Newly married Ariella Ferrera tries breastfeeding to establish a motherly bond with her stepdaughter Charlotte Cross.

Stars: Charlotte O’Ryan Ariella Ferrera

Categories: High Definition Taboo All Girl M.I.L.F. Teen Lesbian

Scene Number: 3

Orientation: Straight

Studio Name: Girlsway Mommys Girl

M.I.L.F. Payperview

Gabby Douglas Stuck This Look Like A True Champion

It’s an all-around win.
Fashion News, Celebrity Style and Fashion Trends – HuffPost Style
FASHION NEWS UPDATE-Visit Shoe Deals Online today for the hottest deals online for shoes!

Symba Ft. Marc E. Bassy – “Stuck In My Ways”

Following a strong response to the first leak from his upcoming album “2 More Words”, Symba calls on fellow Bay Area artist Marc E. Bassy for his new single “Stuck In My Ways”. Produced by No Name Tim. You can expect the full project to drop early September.


Filed under: Music Tagged: Marc E Bassy, Symba
AllHipHop

Sports News in Brief: Jason Witten Can’t Believe He Stuck Rooming With Jerry Jones During Training Camp Again

OXNARD, CA—Saying that he is counting down the days until the offseason practices are over, Dallas Cowboys tight end Jason Witten told reporters Thursday that he can’t believe he was once again stuck sharing a hotel room with owner Jerry Jones during training camp. “Goddammit, this is the fifth straight year they’ve paired us together,” said Witten, explaining that he has come to dread returning to his room each afternoon to find Jones sitting on his bed drinking bottles of Michelob Ultra and watching television at its maximum volume. “He never picks up any of his dirty clothes or trash—Christ, just look at all these copies of Maxim around the room. Plus, when I’m trying to go to sleep at night, all he wants to do is talk about that day’s practice and what the team should be working on before the season starts …




The Onion

Stuck in the Middle – Virginia Smith

Virginia Smith - Stuck in the Middle  artwork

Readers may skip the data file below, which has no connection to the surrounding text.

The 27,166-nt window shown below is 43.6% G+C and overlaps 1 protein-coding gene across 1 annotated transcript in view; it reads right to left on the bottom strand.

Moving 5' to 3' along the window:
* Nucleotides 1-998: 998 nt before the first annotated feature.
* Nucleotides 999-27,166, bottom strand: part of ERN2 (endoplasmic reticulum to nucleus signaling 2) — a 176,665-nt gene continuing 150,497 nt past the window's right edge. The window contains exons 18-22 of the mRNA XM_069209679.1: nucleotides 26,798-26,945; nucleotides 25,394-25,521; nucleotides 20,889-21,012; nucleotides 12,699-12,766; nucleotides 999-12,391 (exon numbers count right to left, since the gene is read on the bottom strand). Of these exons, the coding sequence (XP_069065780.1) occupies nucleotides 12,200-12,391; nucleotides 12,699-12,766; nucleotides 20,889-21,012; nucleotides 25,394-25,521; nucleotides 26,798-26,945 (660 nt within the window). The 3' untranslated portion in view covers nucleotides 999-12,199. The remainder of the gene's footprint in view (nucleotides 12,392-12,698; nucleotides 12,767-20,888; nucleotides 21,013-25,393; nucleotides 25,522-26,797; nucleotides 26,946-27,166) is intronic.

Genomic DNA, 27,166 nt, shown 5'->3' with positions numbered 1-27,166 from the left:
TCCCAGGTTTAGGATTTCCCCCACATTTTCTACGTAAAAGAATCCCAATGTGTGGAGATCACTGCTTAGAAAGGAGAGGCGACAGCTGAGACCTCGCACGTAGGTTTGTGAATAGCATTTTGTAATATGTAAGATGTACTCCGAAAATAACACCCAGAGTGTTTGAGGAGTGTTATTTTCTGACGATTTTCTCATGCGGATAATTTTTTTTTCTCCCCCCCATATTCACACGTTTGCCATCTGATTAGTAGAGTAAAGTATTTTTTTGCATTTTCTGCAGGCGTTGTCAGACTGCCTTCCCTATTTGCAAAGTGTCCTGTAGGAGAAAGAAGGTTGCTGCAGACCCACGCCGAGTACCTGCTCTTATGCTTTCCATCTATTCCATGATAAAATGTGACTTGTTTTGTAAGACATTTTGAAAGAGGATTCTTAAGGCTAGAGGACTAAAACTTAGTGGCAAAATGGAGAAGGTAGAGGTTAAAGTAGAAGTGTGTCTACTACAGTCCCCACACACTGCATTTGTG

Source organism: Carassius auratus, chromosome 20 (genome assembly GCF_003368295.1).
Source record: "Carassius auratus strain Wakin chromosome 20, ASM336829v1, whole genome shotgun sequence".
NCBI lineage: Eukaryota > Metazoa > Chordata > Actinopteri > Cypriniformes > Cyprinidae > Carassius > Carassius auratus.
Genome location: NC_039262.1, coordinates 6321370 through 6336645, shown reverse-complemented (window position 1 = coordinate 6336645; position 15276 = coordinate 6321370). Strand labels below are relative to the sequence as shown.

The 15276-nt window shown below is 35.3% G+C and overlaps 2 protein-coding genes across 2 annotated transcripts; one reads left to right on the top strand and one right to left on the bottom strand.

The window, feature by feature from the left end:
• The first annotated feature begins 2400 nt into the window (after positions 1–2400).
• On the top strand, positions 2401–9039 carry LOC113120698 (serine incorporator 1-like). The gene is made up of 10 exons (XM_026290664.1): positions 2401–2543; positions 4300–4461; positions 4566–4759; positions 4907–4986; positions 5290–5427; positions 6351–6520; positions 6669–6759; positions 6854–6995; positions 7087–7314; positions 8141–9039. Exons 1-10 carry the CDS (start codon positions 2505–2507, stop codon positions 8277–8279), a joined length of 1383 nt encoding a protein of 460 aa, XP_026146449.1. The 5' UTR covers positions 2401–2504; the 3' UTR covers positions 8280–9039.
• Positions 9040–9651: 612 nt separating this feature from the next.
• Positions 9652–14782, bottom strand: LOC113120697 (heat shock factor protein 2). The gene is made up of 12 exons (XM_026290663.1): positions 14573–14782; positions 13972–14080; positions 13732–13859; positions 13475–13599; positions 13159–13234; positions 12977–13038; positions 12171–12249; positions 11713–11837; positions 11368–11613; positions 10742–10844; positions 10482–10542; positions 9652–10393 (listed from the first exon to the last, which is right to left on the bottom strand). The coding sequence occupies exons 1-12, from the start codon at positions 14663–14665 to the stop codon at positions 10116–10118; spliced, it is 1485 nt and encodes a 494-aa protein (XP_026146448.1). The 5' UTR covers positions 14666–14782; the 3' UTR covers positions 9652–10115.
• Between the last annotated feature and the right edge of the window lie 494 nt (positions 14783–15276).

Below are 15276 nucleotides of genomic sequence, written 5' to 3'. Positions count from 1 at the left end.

Stuck in the Middle

A Novel

Virginia Smith

Genre: Contemporary

Publish Date: February 1, 2008

Publisher: Revell

Seller: Baker Book House Company


Joan Sanderson's life is stuck. Her older sister, Allie, is starting a family and her younger sister, Tori, has a budding career. Meanwhile, Joan is living at home with Mom and looking after her aging grandmother. Not exactly a recipe for excitement. That is, until a hunky young doctor moves in next door. Suddenly Joan has a goal–to get a date. But it won't be easy. Pretty Tori flirts relentlessly with him and Joan is sure that she can't compete. But with a little help from God, Allie, and an enormous mutt with bad manners, maybe Joan can find her way out of this rut. Book 1 of the Sister-to-Sister series, Stuck in the Middle combines budding romance, spiritual searching, and a healthy dose of sibling rivalry.

iTunes Store: Top Free Books in Romance

Stuck In Love – Josh Boone

Josh Boone - Stuck In Love  artwork

Stuck In Love

Josh Boone

Genre: Comedy

Price: $ 9.99

Rental Price: $ 3.99

Release Date: July 5, 2013


From first-time feature film writer-director Josh Boone and Judy Cairo, producer of CRAZY HEART, comes a comically rich yet emotionally raw romantic drama about a family of writers who have lost the plot of their own love stories. Featuring an all-star cast, STUCK IN LOVE reveals how even amidst the trials and tribulations of marriage, divorce, parenting and coming of age, the family ties that trip us up can turn into a lifeline.

© © 2012 Writers the Movie, LLC.

iTunes Store: Top Movies in Independent

Love Him or Leave Him, But Don’t Get Stuck with the Tab: Hilarious Advice for Real Women (Unabridged) – Loni Love, Jeannine Amber